Lithium Land: Does Australia have what it takes to become an EV manufacturing powerhouse?
All your ASX lithium news for Wednesday February 9.
The Australia Institute reckons the country could become a sustainable EV-making powerhouse.
In the new report Rebuilding Vehicle Manufacturing in Australia: Industrial Opportunities in an Electrified Future, the research centre says Australia has a unique combination of advantages that give us a “historic chance” to become a sustainable global manufacturer of electric vehicles – provided the federal government acts swiftly and decisively.
“When it comes to creating an EV manufacturing sector, Australia enjoys advantages other nations would die for: rich reserves of lithium and rare earths, strong industrial infrastructure, a highly skilled workforce, powerful training capacity, abundant renewable energy options, and untapped consumer potential,” said the report’s lead author Dr Mark Dean.
“And contrary to popular belief, we wouldn’t be starting from scratch. Thanks to the resilience of our remaining automotive manufacturing supply chain, a surprising amount of auto manufacturing work – including components, specialty vehicles, and engineering – still exists here.”
Dr Dean reckons the Government should use tax incentives to encourage firms involved in the extraction of key minerals – primarily lithium and rare earths – with local manufacturing capabilities, especially emerging Australian EV battery industries.
He also suggests major global manufacturers should be offered tax incentives, access to infrastructure, potential public capital participation, etc so they set up in Australian regions undergoing transition from carbon-intensive industries.
The company is acquiring 3 projects in the Ravensthorpe region of WA prospective for lithium, graphite, nickel-copper-PGE and gold.
The Young River lithium-graphite-nickel project contains historical lithium, graphite and nickel-cobalt prospects, with lithium grades up to 75ppm Li recorded and an anomalous trend over about 4km length.
The project is adjacent to the Halberts graphite deposit where Mineral Commodities Ltd (ASX:MRC) is advancing its Munglinup Graphite Project.
It’s also around 70km east of the Mt Cattlin lithium and tantalum mining operation operated by Allkem Ltd (ASX:AKE) which has a total reported mineral resource of 11Mt at 1.2% Li2O and 151ppm Ta2O5 for total contained metal of 131,800t Li2O and 3.7Mlbs Ta2O.
MTM will complete geophysical surveys and auger geochemical sampling to identify other exploration targets.
The Dalyup lithium project is around 50km northwest of Esperance and historical results recorded lithium grades up to 160ppm Li over a widespread area, indicating the potential for pegmatite-hosted mineralisation.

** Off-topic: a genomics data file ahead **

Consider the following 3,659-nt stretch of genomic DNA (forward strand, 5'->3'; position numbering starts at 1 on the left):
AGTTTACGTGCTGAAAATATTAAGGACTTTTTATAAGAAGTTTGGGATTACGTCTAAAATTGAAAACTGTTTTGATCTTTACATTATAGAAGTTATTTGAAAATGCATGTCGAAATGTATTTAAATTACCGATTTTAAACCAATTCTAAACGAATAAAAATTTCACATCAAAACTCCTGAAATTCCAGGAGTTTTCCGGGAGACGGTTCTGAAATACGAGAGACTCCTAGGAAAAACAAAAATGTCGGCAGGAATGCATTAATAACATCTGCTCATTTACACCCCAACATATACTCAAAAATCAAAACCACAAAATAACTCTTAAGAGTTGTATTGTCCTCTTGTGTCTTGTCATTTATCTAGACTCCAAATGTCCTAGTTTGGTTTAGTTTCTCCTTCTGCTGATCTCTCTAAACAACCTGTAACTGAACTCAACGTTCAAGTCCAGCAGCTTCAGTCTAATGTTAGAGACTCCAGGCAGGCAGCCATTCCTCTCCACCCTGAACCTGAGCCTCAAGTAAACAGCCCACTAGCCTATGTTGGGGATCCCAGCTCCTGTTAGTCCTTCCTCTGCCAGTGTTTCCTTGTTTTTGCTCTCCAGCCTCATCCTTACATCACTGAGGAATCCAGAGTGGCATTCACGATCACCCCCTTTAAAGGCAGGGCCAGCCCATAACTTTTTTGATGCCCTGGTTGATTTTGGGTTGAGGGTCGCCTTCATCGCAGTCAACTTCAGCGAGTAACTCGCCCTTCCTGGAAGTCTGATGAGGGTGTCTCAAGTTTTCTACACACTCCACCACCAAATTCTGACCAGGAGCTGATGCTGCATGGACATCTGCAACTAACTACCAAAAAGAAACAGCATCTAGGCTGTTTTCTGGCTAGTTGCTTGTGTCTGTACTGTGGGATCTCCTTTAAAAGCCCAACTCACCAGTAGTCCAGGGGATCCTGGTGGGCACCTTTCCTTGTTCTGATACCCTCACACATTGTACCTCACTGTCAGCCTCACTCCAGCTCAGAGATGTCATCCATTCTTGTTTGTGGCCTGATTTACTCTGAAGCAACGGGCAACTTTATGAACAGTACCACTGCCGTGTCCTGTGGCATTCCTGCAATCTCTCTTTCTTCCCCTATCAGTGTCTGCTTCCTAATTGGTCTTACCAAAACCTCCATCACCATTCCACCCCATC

The multi-commodity Bremer lithium-gold-nickel-PGE project hosts a priority lithium target – an untested pegmatite intrusion that was identified during field mapping in 1986.
The mining services provider took a battering from unprecedented fall in iron ore prices through the first half of 2022, but the company also had some lithium news today.
MinRes signed a non-binding letter agreement with Albemarle (NYSE:ALB) to explore a potential expansion of the MARBL lithium joint venture.
Essentially, MinRes would resume management of the Wodgina mine – the ownership of which would change from 60/40 (ALB/MRL) to 50/50.
The ownership of Kemerton I/II would remain 60/40 (ALB/MRL), and would be fed by the Greenbushes mine.
Plus, a new 50/50 Joint Venture to own additional lithium conversion assets outside of Australia would be jointly funded by the companies, and Albemarle would be the operator of the assets.
“Through this agreement, we have a clear pathway to become one of the world’s largest downstream lithium producers by supplying significant volumes of lithium hydroxide using high-quality spodumene from our portfolio of Tier 1 hard rock mines in Western Australia,” MD Chris Ellison said.
The company also announced today it has taken possession and control of its 51% share of the Mt Marion spodumene offtake, from 1st February 2022.
MinRes has entered into a toll treatment agreement for its share of Mt Marion spodumene to be converted into lithium hydroxide by Ganfeng Lithium Co in China.
The term of the agreement is seven months, with an option to extend and the company anticipates first lithium hydroxide sales in May 2022.
Plus, MinRes is undertaking studies to growing spodumene production at Mt Marion through process optimisation and contact ore treatment.
Each of these studies is targeting an increase in annual spodumene production of 10% to 15%.
New drilling results “continue to support the geological model of extensive lithium mineralisation hosted in lepidolite rich pegmatite dykes-veins and adjacent metasediments,” PAM said today.
MD Paul Lock said the infill and extensional sampling has delivered a material increase in overall lithium content at the project.
“This is a good outcome in the lead up to the reporting of an inaugural mineral resource,” he said.
“With infill assaying our objective is to determine whether metasediment adjacent to and in-between lithium and or tin rich pegmatites is mineralised, and if so whether this mineralisation is above our lithium cut-off grade, which is 0.20% Li2O.
“If so, then our overall mineral resource will increase, inclusive of the higher grading pegmatite intersections previously announced.
“In turn this positions PAM well as what may be dilutionary waste in the mining process has the potential to be economic.”
PAM expects to report mineral resources in Q1 FY22.